The solemn notes of Hymnal No. 560 reverberated through Sage Chapel yesterday afternoon, as roughly 200 students, faculty and other University members gathered to commemorate the passing of Pope John Paul II.
In keeping with the legacy of the Pope, a man widely regarded for his interfaith efforts, the memorial mass drew people from all religions, including Roman Catholics and other Christian groups, Muslim and Jewish representatives, the Buddhist chaplain and members of Cornell United Religious Works.
“We are not only commemorating him at the mass and praying for the repose of his soul, but we are also commemorating Pope John Paul II’s contributions to interfaith understanding in the world,” Chaplin Phil Fiadino said before the service.
As the scent of incense swirled through the pews, Father Robert Smith welcomed the worshippers as both “hosts and guests.”
“Let us pray for our Holy Father,” he said to the attendees, many dressed in somber hues. “May your servant, John Paul, who faithfully administered your ministries … rejoice with you forever in heaven.”
Smith and Chaplin Theresa Miller led the assembly in singing Hymnal No. 560, Psalm 16, Celtic Alleluia and Memorial Acclamation, among others.
While the memorial songs were standard, Smith selected the scripture readings to reflect key facets of the Pope’s spiritual life.
The first reading, a Hebrew scripture, describes “a vision of the world coming from all sorts of different directions … creation reaching its climax,” Smith said. He explained that this selection from prophet Isaiah highlights the Pope’s appreciation for literature, science and political life and his respect for other faiths.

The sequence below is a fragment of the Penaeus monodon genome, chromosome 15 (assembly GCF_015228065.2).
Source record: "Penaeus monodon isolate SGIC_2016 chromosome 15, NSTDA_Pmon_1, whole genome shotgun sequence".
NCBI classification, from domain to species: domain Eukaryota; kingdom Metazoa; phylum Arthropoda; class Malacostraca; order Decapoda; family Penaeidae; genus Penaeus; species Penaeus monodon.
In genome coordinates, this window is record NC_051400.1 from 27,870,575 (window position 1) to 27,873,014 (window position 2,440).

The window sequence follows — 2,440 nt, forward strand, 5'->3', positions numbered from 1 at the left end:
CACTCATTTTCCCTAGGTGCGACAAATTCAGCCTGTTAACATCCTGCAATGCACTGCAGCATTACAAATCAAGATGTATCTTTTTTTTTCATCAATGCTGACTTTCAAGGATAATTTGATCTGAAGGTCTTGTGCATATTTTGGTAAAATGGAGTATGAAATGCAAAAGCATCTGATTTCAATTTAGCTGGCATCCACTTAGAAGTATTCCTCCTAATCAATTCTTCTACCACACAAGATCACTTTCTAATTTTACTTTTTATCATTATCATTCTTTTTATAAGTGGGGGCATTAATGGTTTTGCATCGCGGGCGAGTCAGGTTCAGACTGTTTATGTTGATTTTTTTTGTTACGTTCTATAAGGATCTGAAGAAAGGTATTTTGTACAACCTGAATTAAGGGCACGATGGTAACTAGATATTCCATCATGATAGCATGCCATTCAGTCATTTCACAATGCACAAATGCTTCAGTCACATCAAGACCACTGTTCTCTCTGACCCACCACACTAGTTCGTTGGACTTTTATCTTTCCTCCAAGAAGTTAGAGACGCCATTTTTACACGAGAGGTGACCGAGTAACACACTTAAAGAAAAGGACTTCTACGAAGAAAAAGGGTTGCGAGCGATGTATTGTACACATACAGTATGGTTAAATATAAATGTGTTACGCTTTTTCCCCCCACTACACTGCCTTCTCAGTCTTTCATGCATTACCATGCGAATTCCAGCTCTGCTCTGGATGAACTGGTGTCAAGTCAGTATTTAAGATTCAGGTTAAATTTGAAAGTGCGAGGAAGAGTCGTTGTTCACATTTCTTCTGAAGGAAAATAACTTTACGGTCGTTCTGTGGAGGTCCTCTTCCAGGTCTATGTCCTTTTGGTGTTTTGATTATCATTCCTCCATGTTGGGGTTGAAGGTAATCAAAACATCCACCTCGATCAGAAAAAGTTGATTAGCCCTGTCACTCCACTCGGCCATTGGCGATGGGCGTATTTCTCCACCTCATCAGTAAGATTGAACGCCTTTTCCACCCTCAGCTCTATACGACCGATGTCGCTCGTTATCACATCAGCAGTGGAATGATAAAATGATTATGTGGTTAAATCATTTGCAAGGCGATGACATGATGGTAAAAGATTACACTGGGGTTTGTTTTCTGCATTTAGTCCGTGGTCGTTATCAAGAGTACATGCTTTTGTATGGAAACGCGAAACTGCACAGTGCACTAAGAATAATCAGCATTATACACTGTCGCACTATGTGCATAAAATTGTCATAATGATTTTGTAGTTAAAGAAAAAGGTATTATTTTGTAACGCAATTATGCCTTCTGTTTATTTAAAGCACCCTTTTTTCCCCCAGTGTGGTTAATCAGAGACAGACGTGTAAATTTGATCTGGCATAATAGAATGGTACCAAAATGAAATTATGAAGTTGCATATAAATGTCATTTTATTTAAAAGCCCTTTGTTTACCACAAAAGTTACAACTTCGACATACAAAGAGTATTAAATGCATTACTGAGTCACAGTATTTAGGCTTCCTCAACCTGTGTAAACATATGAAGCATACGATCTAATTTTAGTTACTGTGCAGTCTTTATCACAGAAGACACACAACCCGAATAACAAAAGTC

“This is the best place, in a way, for a Catholic to be a believer in the manner of John Paul II,” Smith said about the University and its rich academic and religious diversity.
The other two readings, one from the first letter of Saint John and the other from the Gospel of Saint John, centered around the theme of love.
In the letter, Saint John teaches that although no one sees God, those who live in love are filled with His presence.
John Paul II was such a person, Smith said. “He had achieved some way of loving as a human being, loving many things but loving them where they’re combined.”
He continued, “Millions of people, especially young people, wanted to be there because he connected with them. Not because he was a celebrity or pop star. The reason they responded to him … is that they saw in him a man who had achieved an undivided heart.”
Following the readings, Roman Catholic, Jewish and Islamic student representatives gave general intercessions or prayers on the lasting impact of the Pope’s deeds.
Members of the assembly joined hands during portions of the Liturgy of the Eucharist, commonly known as Holy Communion. Later, many received communion at the front of the chapel.
Young Ro-Yoon grad, remembers John Paul II visiting his native country of South Korea. “For the memory of him, I came,” Ro-Yoon said about the pope yesterday. “The best thing was that other religions also came,” he added.
Many at Cornell and around the world agree that the legacy of Pope John Paul II is his sincerity in reaching out to all different religions.
“He really was a strong believer in ecuhumanism, different faiths coming together for dialogue and understanding,” Fiadino said. “He called together all the world’s religious leaders.”
After serving 26 years in the papacy, John Paul II died last Saturday at the age of 84.
Archived article by Xiaowei Cathy Tang
Sun Senior Editor